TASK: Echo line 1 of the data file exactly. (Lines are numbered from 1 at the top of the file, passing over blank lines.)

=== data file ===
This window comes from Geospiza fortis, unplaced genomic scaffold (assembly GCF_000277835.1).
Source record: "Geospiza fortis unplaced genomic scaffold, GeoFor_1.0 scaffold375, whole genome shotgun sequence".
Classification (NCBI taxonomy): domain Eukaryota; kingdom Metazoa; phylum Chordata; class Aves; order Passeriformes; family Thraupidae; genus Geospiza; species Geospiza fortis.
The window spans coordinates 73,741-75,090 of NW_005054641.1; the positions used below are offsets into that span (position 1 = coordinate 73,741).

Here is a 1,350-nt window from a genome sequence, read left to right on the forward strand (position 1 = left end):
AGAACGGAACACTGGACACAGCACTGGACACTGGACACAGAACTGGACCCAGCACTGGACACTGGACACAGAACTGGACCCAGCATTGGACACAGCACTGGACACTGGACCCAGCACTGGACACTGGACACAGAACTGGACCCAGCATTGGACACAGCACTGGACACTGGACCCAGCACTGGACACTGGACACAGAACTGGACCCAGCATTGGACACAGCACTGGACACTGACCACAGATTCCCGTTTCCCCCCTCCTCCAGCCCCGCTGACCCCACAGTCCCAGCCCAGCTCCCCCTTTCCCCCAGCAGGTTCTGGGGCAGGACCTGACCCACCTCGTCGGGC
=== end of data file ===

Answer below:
This window comes from Geospiza fortis, unplaced genomic scaffold (assembly GCF_000277835.1).